I think it is too great a risk to take. For myself, I do not want to take it. Let us see what some of the eminent men of the past have said on this question. George Washington did not want a first term, even. He accepted it reluctantly as a patriotic duty. He expected to serve about two years. He reluctantly served a second term because of the conditions abroad. He withdrew voluntarily at the end of his second term. But what did Washington say? This is what he said in a letter to Marquis de Lafayette on April 28, 1788, in relation to the second term. This is probably the only quotation of George Washington in relation to this question which I think can be found. He said in discussing or writing about the limitation of the terms of a President: “Under an extended view of this part of the subject, I can see no propriety in precluding ourselves from the service of any man who on some great emergency shall be deemed universally most capable of serving the public.”
What about Thomas Jefferson? Thomas Jefferson, historically, is the father of the two-term custom. There is no question about that. Thomas Jefferson, however, only wanted one term. He served a second term because of the calumnies hurled upon him by the Federalist Party and the effect they were having abroad at the time. He served patriotically. He could have had a third term. As we look back in history, I think we would all agree as to that. Jefferson retired at the end of his second term, but back in the days of the Constitutional Convention he believed in rotation in office. That was the big issue then. But what did Jefferson say about this? Jefferson himself said: “There is, however, but one circumstance that could engage my acquiescence in another election; to wit, such division about a successor as might bring in a monarchist. But this circumstance is impossible.”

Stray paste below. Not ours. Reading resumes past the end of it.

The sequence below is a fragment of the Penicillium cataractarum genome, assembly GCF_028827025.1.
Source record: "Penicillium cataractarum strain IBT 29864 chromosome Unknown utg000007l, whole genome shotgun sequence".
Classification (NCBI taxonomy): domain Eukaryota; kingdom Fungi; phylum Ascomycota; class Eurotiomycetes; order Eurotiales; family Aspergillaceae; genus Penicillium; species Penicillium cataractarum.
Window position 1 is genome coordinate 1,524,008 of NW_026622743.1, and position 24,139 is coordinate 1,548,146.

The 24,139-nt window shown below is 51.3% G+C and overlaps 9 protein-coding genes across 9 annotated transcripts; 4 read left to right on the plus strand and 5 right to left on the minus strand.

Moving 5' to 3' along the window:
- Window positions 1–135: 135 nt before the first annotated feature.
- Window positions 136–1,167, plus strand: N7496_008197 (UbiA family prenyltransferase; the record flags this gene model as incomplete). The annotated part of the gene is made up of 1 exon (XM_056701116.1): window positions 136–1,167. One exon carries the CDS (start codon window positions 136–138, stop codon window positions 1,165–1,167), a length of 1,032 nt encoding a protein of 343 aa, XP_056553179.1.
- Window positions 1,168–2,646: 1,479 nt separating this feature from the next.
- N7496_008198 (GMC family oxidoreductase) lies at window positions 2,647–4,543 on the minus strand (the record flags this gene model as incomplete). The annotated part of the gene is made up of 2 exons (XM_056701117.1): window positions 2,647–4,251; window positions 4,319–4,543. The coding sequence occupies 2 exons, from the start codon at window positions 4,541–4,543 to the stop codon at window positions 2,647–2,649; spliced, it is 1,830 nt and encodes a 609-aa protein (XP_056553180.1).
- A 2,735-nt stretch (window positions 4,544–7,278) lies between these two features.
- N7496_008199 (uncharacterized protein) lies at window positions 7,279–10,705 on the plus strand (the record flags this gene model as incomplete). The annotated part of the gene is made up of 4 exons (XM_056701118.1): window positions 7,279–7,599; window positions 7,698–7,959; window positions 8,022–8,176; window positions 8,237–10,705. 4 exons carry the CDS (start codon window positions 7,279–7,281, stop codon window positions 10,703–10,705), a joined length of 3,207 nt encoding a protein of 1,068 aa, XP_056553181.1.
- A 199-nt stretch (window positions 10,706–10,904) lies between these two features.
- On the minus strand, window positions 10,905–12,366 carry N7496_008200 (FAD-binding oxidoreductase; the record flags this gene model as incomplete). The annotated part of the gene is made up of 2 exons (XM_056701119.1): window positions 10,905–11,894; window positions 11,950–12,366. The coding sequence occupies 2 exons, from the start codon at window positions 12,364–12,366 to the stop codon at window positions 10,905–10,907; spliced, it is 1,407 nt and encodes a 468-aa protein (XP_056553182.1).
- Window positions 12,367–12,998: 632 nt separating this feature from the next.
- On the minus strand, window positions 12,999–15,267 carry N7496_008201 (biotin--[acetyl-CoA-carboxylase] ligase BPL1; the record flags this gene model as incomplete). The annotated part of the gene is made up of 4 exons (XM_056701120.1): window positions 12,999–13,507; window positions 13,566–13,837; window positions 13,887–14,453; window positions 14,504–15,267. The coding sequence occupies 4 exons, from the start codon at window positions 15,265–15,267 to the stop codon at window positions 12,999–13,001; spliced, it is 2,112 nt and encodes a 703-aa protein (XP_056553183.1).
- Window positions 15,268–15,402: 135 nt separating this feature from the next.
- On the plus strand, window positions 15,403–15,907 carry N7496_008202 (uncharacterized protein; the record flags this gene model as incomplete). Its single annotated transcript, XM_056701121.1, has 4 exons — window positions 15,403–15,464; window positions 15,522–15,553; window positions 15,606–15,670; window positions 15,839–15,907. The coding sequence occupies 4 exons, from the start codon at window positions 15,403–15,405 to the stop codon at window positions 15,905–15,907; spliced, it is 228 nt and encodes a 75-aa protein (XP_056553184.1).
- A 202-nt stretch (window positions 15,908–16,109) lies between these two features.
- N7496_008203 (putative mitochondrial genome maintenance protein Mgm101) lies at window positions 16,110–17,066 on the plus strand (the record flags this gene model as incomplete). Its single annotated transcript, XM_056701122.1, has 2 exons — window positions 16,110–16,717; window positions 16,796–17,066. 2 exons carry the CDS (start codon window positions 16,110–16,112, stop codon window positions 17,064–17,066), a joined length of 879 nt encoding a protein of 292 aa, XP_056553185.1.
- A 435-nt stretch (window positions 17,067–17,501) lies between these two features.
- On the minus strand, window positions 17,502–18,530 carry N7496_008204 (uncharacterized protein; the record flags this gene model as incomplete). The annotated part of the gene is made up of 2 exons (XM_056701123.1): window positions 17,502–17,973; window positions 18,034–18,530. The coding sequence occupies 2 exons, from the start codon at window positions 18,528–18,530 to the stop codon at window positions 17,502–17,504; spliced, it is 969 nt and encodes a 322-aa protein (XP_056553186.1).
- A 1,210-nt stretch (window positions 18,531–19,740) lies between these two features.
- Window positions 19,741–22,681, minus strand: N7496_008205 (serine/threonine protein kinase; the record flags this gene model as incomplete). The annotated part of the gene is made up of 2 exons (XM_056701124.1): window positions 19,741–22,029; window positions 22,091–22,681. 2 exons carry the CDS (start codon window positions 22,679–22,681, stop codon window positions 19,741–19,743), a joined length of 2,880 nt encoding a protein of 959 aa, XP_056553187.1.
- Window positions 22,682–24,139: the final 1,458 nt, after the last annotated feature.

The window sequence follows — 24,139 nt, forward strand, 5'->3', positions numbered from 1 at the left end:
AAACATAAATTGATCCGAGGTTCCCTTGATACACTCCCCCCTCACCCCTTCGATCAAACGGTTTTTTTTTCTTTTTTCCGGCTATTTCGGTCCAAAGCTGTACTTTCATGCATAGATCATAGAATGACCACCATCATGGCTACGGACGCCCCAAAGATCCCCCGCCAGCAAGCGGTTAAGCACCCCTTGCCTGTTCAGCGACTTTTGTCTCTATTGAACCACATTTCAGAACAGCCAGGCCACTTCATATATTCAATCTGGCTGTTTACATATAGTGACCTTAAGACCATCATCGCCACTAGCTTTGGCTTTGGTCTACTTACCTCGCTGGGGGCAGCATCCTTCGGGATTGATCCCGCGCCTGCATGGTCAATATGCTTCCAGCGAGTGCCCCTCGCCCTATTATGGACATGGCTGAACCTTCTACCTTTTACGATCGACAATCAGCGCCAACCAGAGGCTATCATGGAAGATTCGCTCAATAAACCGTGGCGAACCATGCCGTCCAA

In other words, Jefferson himself recognized an emergency might exist where he would run for a third term, and in those days the emergency was the danger of a division existing that might establish a monarchy in our country. So Jefferson himself definitely saw that there was a distinction between custom and rigid prohibition. He recognized that in case of an emergency he might have been compelled, patriotically, to run for a third term, but he said this circumstance was impossible, because the danger of a monarchy did not exist at that time. But he said if there was such a danger he would have run for a third term.
John Quincy Adams said it should not be incorporated in the Constitution as a rigid prohibition. . . .